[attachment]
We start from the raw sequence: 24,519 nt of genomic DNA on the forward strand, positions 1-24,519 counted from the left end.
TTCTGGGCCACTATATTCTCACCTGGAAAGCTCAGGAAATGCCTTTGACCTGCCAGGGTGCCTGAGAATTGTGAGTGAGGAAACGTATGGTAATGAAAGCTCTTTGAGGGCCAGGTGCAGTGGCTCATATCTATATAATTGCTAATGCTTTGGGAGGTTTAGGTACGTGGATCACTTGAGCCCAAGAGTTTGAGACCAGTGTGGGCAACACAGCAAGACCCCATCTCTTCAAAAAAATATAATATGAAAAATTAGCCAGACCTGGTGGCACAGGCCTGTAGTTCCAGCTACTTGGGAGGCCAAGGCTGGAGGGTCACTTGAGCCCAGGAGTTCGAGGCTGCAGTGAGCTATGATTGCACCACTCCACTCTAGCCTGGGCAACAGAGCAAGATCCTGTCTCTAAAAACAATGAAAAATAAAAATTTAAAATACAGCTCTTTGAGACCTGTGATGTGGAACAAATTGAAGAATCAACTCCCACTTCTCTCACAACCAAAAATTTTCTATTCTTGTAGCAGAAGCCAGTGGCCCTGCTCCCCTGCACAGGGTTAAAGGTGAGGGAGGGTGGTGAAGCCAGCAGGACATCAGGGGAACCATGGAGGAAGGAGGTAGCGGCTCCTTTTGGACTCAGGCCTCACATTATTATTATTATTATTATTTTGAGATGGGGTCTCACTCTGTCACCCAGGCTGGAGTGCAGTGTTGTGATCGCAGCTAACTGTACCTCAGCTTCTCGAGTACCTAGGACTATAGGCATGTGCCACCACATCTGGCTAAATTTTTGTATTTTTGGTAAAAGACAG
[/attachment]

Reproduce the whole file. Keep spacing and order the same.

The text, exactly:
We start from the raw sequence: 24,519 nt of genomic DNA on the forward strand, positions 1-24,519 counted from the left end.
TTCTGGGCCACTATATTCTCACCTGGAAAGCTCAGGAAATGCCTTTGACCTGCCAGGGTGCCTGAGAATTGTGAGTGAGGAAACGTATGGTAATGAAAGCTCTTTGAGGGCCAGGTGCAGTGGCTCATATCTATATAATTGCTAATGCTTTGGGAGGTTTAGGTACGTGGATCACTTGAGCCCAAGAGTTTGAGACCAGTGTGGGCAACACAGCAAGACCCCATCTCTTCAAAAAAATATAATATGAAAAATTAGCCAGACCTGGTGGCACAGGCCTGTAGTTCCAGCTACTTGGGAGGCCAAGGCTGGAGGGTCACTTGAGCCCAGGAGTTCGAGGCTGCAGTGAGCTATGATTGCACCACTCCACTCTAGCCTGGGCAACAGAGCAAGATCCTGTCTCTAAAAACAATGAAAAATAAAAATTTAAAATACAGCTCTTTGAGACCTGTGATGTGGAACAAATTGAAGAATCAACTCCCACTTCTCTCACAACCAAAAATTTTCTATTCTTGTAGCAGAAGCCAGTGGCCCTGCTCCCCTGCACAGGGTTAAAGGTGAGGGAGGGTGGTGAAGCCAGCAGGACATCAGGGGAACCATGGAGGAAGGAGGTAGCGGCTCCTTTTGGACTCAGGCCTCACATTATTATTATTATTATTATTTTGAGATGGGGTCTCACTCTGTCACCCAGGCTGGAGTGCAGTGTTGTGATCGCAGCTAACTGTACCTCAGCTTCTCGAGTACCTAGGACTATAGGCATGTGCCACCACATCTGGCTAAATTTTTGTATTTTTGGTAAAAGACAG